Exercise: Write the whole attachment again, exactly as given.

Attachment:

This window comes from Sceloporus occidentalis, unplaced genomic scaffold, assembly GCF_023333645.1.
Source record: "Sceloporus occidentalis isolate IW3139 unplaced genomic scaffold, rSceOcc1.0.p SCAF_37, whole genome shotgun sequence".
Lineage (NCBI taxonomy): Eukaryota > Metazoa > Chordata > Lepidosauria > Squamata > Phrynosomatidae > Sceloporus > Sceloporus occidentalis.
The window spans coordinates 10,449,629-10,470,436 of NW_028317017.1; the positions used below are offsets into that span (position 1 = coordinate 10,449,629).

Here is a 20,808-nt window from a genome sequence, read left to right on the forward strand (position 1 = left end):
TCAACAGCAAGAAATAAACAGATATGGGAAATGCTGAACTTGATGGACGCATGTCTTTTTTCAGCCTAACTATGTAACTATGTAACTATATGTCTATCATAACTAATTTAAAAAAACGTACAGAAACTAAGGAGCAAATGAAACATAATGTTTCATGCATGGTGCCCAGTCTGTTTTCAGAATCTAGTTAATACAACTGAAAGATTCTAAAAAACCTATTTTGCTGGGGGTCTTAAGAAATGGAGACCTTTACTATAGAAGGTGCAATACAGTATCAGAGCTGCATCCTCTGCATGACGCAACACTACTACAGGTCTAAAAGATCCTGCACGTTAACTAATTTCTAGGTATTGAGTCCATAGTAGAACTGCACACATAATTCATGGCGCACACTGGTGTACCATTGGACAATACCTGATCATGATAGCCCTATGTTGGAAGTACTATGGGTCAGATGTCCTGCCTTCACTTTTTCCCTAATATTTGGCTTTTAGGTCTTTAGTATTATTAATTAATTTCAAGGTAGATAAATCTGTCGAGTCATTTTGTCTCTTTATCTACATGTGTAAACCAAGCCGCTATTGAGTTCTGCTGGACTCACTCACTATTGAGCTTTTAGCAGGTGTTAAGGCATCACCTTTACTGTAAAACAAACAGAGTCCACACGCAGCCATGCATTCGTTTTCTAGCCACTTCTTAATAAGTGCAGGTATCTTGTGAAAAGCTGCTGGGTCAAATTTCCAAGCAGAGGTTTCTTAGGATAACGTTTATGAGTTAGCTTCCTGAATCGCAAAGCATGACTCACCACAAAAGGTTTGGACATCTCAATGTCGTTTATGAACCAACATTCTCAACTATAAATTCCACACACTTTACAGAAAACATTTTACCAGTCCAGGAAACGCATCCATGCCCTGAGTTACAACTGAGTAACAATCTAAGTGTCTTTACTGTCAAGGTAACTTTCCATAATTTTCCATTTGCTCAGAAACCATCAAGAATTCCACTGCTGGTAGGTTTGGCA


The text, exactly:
This window comes from Sceloporus occidentalis, unplaced genomic scaffold, assembly GCF_023333645.1.
Source record: "Sceloporus occidentalis isolate IW3139 unplaced genomic scaffold, rSceOcc1.0.p SCAF_37, whole genome shotgun sequence".
Lineage (NCBI taxonomy): Eukaryota > Metazoa > Chordata > Lepidosauria > Squamata > Phrynosomatidae > Sceloporus > Sceloporus occidentalis.
The window spans coordinates 10,449,629-10,470,436 of NW_028317017.1; the positions used below are offsets into that span (position 1 = coordinate 10,449,629).

Here is a 20,808-nt window from a genome sequence, read left to right on the forward strand (position 1 = left end):
TCAACAGCAAGAAATAAACAGATATGGGAAATGCTGAACTTGATGGACGCATGTCTTTTTTCAGCCTAACTATGTAACTATGTAACTATATGTCTATCATAACTAATTTAAAAAAACGTACAGAAACTAAGGAGCAAATGAAACATAATGTTTCATGCATGGTGCCCAGTCTGTTTTCAGAATCTAGTTAATACAACTGAAAGATTCTAAAAAACCTATTTTGCTGGGGGTCTTAAGAAATGGAGACCTTTACTATAGAAGGTGCAATACAGTATCAGAGCTGCATCCTCTGCATGACGCAACACTACTACAGGTCTAAAAGATCCTGCACGTTAACTAATTTCTAGGTATTGAGTCCATAGTAGAACTGCACACATAATTCATGGCGCACACTGGTGTACCATTGGACAATACCTGATCATGATAGCCCTATGTTGGAAGTACTATGGGTCAGATGTCCTGCCTTCACTTTTTCCCTAATATTTGGCTTTTAGGTCTTTAGTATTATTAATTAATTTCAAGGTAGATAAATCTGTCGAGTCATTTTGTCTCTTTATCTACATGTGTAAACCAAGCCGCTATTGAGTTCTGCTGGACTCACTCACTATTGAGCTTTTAGCAGGTGTTAAGGCATCACCTTTACTGTAAAACAAACAGAGTCCACACGCAGCCATGCATTCGTTTTCTAGCCACTTCTTAATAAGTGCAGGTATCTTGTGAAAAGCTGCTGGGTCAAATTTCCAAGCAGAGGTTTCTTAGGATAACGTTTATGAGTTAGCTTCCTGAATCGCAAAGCATGACTCACCACAAAAGGTTTGGACATCTCAATGTCGTTTATGAACCAACATTCTCAACTATAAATTCCACACACTTTACAGAAAACATTTTACCAGTCCAGGAAACGCATCCATGCCCTGAGTTACAACTGAGTAACAATCTAAGTGTCTTTACTGTCAAGGTAACTTTCCATAATTTTCCATTTGCTCAGAAACCATCAAGAATTCCACTGCTGGTAGGTTTGGCA